Ocean Dynamics

, Volume 68, Issue 6, pp 645–661 | Cite as

Simulated wind-generated inertial oscillations compared to current measurements in the northern North Sea

  • Kjersti Bruserud
  • Sverre Haver
  • Dag Myrhaug


Measured current speed data show that episodes of wind-generated inertial oscillations dominate the current conditions in parts of the northern North Sea. In order to acquire current data of sufficient duration for robust estimation of joint metocean design conditions, such as wind, waves, and currents, a simple model for episodes of wind-generated inertial oscillations is adapted for the northern North Sea. The model is validated with and compared against measured current data at one location in the northern North Sea and found to reproduce the measured maximum current speed in each episode with considerable accuracy. The comparison is further improved when a small general background current is added to the simulated maximum current speeds. Extreme values of measured and simulated current speed are estimated and found to compare well. To assess the robustness of the model and the sensitivity of current conditions from location to location, the validated model is applied at three other locations in the northern North Sea. In general, the simulated maximum current speeds are smaller than the measured, suggesting that wind-generated inertial oscillations are not as prominent at these locations and that other current conditions may be governing. Further analysis of the simulated current speed and joint distribution of wind, waves, and currents for design of offshore structures will be presented in a separate paper.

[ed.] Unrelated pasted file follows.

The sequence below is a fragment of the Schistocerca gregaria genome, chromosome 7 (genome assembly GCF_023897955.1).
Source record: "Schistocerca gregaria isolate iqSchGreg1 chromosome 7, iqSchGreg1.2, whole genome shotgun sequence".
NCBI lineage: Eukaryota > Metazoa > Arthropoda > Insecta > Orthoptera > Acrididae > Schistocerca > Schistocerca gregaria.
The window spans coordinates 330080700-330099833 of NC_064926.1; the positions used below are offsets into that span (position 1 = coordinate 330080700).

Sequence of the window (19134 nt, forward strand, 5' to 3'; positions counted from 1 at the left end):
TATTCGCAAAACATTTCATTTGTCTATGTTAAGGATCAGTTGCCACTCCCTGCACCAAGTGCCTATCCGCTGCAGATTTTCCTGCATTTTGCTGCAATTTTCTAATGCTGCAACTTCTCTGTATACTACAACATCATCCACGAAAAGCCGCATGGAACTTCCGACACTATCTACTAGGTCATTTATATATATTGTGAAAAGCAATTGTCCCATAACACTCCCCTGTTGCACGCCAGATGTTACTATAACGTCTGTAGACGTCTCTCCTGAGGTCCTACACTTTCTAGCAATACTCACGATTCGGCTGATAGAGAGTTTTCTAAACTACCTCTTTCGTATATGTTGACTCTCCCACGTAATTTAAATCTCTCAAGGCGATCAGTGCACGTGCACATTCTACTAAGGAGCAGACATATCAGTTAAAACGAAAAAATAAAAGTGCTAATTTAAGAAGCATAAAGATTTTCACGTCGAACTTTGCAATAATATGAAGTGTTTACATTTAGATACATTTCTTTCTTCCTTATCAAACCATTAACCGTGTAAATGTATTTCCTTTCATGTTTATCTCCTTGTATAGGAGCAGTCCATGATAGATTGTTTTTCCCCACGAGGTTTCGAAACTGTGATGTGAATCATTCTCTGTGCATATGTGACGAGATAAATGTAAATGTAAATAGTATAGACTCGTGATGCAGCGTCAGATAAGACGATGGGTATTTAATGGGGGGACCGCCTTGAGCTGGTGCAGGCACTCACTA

Currents Wind-generated inertial oscillations Measurements Simulations Northern North Sea 



Empirical damping coefficient


Drag coefficient


current speed


Background current speed


Maximum current speed during an episode of wind-generated inertial oscillations


Current direction, degrees clockwise from north towards which the current is flowing


Mixed layer depth [m]


Wind stress force, x component


Coriolis parameter, 2Ωsinφ


Wind stress force, y component


Significant wave height


Norwegian Continental Shelf


Latitude, °N


Rotation of the Earth, 7.29 × 10−5 s−1


Air density


Water density


Annual probability of exceedance


Wind stress, vector


Wind stress, x component


Wind stress, y component


Wind direction, degrees clockwise from north towards which the wind is blowing


Wind-stress induced current, x component


Wind-stress induced current, y component


Wind velocity


Wind speed


Maximum wind speed during an episode of wind-generated inertial oscillations


Wind direction, degrees clockwise from north from which the wind is blowing



This work was made possible by funding from the Norwegian Research Council’s Industrial PhD-program (231832) and from Statoil. Sincere gratitude is expressed to chief engineer Simen Moxnes who secured Statoil’s funding.


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Copyright information

© Springer-Verlag GmbH Germany, part of Springer Nature 2018

Authors and Affiliations

  1. 1.Statoil ASAStavangerNorway
  2. 2.Department of Marine TechnologyNorwegian University of Science and Technology (NTNU)TrondheimNorway
  3. 3.Department of Mechanical and Structural Engineering and Materials ScienceUniversity of StavangerStavangerNorway

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